Initially the Lockerbie bombing was blamed on the Popular Front for the Liberation of Palestine. Somewhat later, suspicion was switched to Tehran considering that in July, 1988 the US knocked down an Iranian liner in the Gulf area’s neutral zone, killing 298 people. Eventually, Scotch attorney general accepted a different version of the incident and pressed the bombing charges against two Libyans – Abdel Basset ali Mohmed al Megrahi and Al Amin Khalifa Fhimah. The Lockerbie terrorist act was believed to have been Gadhafi’s response to the 1985 US-British air raids against Libya. Washington immediately slapped on the country an embargo which was followed by a round of the UN Security Council’s sanctions in 1992-1993.
For years, the Libyan government denied involvement in the Lockerbie incident, while the UN economic sanctions continued to erode the country’ economy. By the end of the 1990ies the total damage on Tripoli’s balance sheet reached threatening proportions – Libya’s losses over 1992-1999 measured around $29b. Both suspects – Megrahi and Fhimah – were deported to Scotland to face justice in 1999 in a deal which was supposed to earn Libya a softening of the sanctions regime. After months of hearings, in 2001 a Netherlands court with a Scotch lawyer at the helm fully acquitted Fhimah but handed out a life sentence to Megrahi.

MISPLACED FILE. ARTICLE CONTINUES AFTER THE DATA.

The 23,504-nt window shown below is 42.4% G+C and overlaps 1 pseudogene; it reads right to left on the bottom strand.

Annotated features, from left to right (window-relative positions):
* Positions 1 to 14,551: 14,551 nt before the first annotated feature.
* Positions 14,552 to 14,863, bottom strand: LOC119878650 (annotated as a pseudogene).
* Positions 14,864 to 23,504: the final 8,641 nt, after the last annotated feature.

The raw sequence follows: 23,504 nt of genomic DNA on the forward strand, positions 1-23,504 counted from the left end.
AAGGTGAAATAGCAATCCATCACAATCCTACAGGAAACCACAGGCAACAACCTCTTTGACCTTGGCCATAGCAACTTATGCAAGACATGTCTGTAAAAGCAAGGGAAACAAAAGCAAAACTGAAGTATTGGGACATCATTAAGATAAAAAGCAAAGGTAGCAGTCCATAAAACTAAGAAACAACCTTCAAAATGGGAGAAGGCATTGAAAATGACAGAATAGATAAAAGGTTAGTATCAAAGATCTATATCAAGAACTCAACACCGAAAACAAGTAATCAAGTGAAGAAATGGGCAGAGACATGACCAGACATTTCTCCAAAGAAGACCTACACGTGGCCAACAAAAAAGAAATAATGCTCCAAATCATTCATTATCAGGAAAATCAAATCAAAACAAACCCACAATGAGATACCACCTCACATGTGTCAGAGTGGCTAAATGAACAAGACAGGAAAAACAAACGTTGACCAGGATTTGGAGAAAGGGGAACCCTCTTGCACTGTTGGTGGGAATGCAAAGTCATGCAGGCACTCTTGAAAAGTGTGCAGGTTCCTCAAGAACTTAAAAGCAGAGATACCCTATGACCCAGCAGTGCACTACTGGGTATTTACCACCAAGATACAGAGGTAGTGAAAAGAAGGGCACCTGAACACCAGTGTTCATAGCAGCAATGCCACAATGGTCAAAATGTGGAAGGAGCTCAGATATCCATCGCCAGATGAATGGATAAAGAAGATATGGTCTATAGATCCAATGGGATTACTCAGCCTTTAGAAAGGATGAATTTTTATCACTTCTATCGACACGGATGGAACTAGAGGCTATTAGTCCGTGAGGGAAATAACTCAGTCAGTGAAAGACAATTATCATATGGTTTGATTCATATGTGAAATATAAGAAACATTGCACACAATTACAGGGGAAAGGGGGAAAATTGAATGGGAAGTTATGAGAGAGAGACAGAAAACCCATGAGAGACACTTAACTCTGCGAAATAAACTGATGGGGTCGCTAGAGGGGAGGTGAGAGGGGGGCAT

Contrary to Tripoli’s hopes, Libya faced an even greater pressure after Megrahi was found guilty and, worse than that, identified as Libya’s intelligence officer during the hearings, but unannounced trilateral talks between the US, Great Britain, and Libya did open as a parallel process. As a result, an agreement was reached in March, 2003 by which Libya consented to compensations totaling $2.7b ($10m per victim family), with the first $4b to be paid upon the abolition of the UN sanctions, another $4b – upon Washington’s lifting the 1982 US unilateral sanctions, and, finally, $2b – after the US Department of State’s taking Libya off Washington’s list of countries supporting terrorism. Libya notified the UN Security Council in writing of its readiness to pay the first of the above amounts in August, 2003, though in the corresponding letter Tripoli accepted civil liability for the crime while still brushing off the criminal responsibility. In other words, Tripoli admitted formally that its intelligence officer had been involved in the terrorist attack but refused to be responsible for the tragedy as a country.